The ripple effects of this were felt everywhere. Nonetheless, a quiet body of work was building which showed that clinicians delivering high-quality health leadership, particularly in the USA, pointed the way towards improved patient outcomes. It is now recognised that a lack of clinician involvement hinders the achievement of progressive, high-quality care2. A younger generation of doctors demand a higher level of emotional intelligence and a corporate outlook, coupled with a patient-focused leadership style borne from a deep and wide understanding of the political, financial and business skills required to operate organisation successfully2. This can be difficult to find.

The Francis report which followed the Stafford Hospital scandal in the late 2000s highlighted that one of the factors behind patients dying unnecessarily or being harmed was the disengagement of doctors3. Several studies show a clear and positive relationship between medical engagement and organisational performance, reinforcing the view that involving doctors in leadership roles is not an optional extra, but central to raising standards of patient care3. In this we must be active participants and not over-emphasise the travail of medical leadership training and participation.

Clearly, to be a good clinician alone does not imply someone will be a good leader or medical administrator. In Scandinavia it was found that doctor-managers significantly based decision-making on personal professional experience, i.e. they still act as clinicians4. This effect was irrespective of their level within the structure or gender. Doctor leaders cannot therefore be chosen based on clinical prowess or the ‘last person standing’. 

The profession can however break free from its insouciance and enervating scepticism of management to become superlative, progressive participants that shape organisational culture and healthcare reform.

Can we do better with doctors in charge?

In daily practice, doctors have a significant impact on resource utilisation; deliver and influence the quality of medical care and; affect the speed and extent to which changes occur in medical practice5. Successful healthcare organisations must be able to leverage the unique perspective of medical leaders as these institutions strive to innovate and adapt in a competitive environment where their main business is providing clinical services to patients. Thus, developing medical leaders in medicine is essential, especially given the dynamic demands of the current health system. Critically, doctors develop greater organisational awareness through leadership courses e.g. financial, planning, human resources and marketing5. More on this later. Parts two and three of this discussion will appear in my subsequent columns.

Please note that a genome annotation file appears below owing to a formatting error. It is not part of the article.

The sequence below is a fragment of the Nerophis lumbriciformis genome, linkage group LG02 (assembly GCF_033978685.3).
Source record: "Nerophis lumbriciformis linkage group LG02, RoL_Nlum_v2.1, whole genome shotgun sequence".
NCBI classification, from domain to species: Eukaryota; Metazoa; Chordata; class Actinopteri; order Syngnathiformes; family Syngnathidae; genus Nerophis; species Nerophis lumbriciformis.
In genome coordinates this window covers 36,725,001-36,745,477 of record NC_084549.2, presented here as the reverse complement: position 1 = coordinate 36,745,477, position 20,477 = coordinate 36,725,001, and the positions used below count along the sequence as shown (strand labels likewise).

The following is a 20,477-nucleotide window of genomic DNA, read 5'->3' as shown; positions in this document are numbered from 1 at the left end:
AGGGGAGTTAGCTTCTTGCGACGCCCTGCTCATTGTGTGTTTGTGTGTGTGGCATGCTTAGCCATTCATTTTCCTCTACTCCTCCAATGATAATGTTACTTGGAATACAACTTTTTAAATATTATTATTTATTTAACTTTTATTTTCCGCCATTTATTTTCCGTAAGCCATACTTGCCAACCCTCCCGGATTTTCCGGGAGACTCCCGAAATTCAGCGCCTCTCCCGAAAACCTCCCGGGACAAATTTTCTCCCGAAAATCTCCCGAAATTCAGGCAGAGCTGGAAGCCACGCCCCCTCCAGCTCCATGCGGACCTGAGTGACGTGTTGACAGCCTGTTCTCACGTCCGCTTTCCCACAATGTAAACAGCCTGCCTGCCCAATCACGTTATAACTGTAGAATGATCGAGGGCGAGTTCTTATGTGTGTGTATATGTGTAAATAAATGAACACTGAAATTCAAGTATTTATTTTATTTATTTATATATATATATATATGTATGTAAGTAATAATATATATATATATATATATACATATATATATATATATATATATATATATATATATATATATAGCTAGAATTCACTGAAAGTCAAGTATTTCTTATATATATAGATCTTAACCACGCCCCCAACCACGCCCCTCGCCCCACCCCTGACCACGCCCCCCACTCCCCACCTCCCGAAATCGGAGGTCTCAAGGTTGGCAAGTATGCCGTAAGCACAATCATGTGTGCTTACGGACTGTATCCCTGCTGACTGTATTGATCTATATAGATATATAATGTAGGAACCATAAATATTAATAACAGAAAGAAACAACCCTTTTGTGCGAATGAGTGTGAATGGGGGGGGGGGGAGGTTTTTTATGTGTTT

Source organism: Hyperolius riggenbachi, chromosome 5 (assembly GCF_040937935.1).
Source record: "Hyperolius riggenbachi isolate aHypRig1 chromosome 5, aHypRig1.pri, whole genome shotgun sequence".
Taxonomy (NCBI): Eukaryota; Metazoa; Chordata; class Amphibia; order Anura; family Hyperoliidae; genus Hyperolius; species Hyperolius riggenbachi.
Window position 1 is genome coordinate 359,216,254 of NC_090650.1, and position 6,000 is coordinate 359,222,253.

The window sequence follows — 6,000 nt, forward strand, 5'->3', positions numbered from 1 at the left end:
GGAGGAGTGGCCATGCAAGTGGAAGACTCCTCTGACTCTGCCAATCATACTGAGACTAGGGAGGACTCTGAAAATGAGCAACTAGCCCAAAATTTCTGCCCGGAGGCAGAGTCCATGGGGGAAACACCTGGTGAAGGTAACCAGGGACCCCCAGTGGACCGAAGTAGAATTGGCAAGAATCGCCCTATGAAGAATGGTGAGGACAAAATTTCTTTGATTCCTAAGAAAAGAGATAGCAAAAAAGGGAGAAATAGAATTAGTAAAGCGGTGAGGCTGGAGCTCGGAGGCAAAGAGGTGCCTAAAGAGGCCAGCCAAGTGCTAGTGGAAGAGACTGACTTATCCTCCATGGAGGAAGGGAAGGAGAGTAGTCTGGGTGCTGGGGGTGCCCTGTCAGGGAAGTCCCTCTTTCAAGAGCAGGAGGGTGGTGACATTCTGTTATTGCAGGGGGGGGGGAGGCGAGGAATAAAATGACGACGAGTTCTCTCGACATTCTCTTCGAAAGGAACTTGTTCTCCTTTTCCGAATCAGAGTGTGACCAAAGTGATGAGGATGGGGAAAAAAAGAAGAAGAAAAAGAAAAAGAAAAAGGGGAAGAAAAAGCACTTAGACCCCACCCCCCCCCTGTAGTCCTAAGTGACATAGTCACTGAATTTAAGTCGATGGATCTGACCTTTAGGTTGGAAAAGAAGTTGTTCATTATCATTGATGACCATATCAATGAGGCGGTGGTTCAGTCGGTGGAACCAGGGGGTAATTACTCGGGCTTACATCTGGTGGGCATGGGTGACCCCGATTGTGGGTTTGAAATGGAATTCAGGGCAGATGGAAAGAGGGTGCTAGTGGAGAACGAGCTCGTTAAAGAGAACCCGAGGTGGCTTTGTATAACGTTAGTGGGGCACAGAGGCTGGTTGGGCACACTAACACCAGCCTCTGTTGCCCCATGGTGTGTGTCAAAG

References

  1. Sarchielli G et al. Is medical perspective on clinical governance practices associated with clinical unit performance and mortality? SAGE Open medicine 2016; 4:1-12.
  2. Nicol E et al. Perspectives on clinical leadership: a qualitative study exploring the views of senior healthcare leaders in the UK. J RSM 2014, 107(7):277-286.
  3. Ham C. Medical Leadership is vital for quality patient care. Health Services Journal. 2013.
  4. Elina V et al. Doctor-managers as decision makers in hospitals and health centres. Journal of health Organization and Management. 2006, 20(2):85-94.
  5. McAlearney AS et al. Developing effecting physician leaders: changing cultures and transforming organisations. Hospital Topics. 2005, 83(2):11-18.

 


Published: 15 Feb 2019